Sometimes parties to mediation choose to take a break for conflict coaching - to help them constructively express their views, or help perspective or insight. Conflict coaching can also be useful before mediation and independently of it.
This case was referred to the CLM Mediation Service by the Courts Service of Ireland and related to a neighbour dispute about noise levels. One party was operating a dog kennels and behaviour training business from their home and the other party believed that the increased noise levels were unacceptable. They believed that the other party was ignoring their continued requests to reduce the level of noise. The person who was the subject of the complaint was of the opinion that the other party was complaining unnecessarily. The conflict escalated to arguments, threats and the subsequent issuing of court proceedings. By the time the parties engaged in mediation, their relationship had deteriorated the point where they were refusing to communicate with each other.
CLM’s Mediation Service was contacted by a father in relation to ongoing conflict with his adult daughter. Both parties resided in the family home and both were employed. Due to work commitments, the father was a frequent traveller. However, at home the parties were experiencing significant difficulties in their relationship with each other.
Parental Mediation – Separation/Access Plan
The Mediation Service was contacted by Party 1 who wanted to finalise a comprehensive parenting plan through mediation. Contact was made with Party 2 and both parties agreed to participate in mediation.
Party 1 was 81 years old with severe arthritis and vascular dementia. He used a wheelchair and lived alone. He was supported by his four children and private home carers. Relations between the siblings had been strained since their mother died ten years ago. As their father’s health had deteriorated, they had not been able to agree a care plan that set out who would spend time with him on which days. It had been suggested that one sibling may have been mismanaging their father’s finances. Arguments had escalated into abusive phone calls and threatening emails, causing stress amongst the siblings and their partners. Party 1 was aware of the fighting and had said that it upset him. Without a clear plan for managing his care at home, he was at risk of having to enter residential care. Party 1’s family were referred to mediation by the Alzheimer Society helpline. A care plan was drawn up providing clarity to the family members about their respective roles enabling their father to stay living in his home for as long as possible.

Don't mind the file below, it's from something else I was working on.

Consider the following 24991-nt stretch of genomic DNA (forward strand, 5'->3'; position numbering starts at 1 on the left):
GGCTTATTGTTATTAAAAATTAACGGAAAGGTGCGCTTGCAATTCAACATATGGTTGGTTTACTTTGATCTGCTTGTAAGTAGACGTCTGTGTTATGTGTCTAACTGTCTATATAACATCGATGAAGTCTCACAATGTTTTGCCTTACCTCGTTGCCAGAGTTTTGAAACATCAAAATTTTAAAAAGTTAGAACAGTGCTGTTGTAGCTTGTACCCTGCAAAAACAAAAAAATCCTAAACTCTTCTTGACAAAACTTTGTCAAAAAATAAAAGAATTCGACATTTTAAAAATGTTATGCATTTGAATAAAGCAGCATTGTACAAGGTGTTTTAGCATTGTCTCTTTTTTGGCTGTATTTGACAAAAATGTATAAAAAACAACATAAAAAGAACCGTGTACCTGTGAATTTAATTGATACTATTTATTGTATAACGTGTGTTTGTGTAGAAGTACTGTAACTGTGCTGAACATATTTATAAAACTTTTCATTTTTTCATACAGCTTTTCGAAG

Party 1, a 91 year old man living alone, contacted Mediation after his electricity was cut off. Party B, a representative from the electricity supply company was invited to an initial informal meeting after which, both parties agreed to proceed with mediation in order to bring the dispute to an amicable conclusion.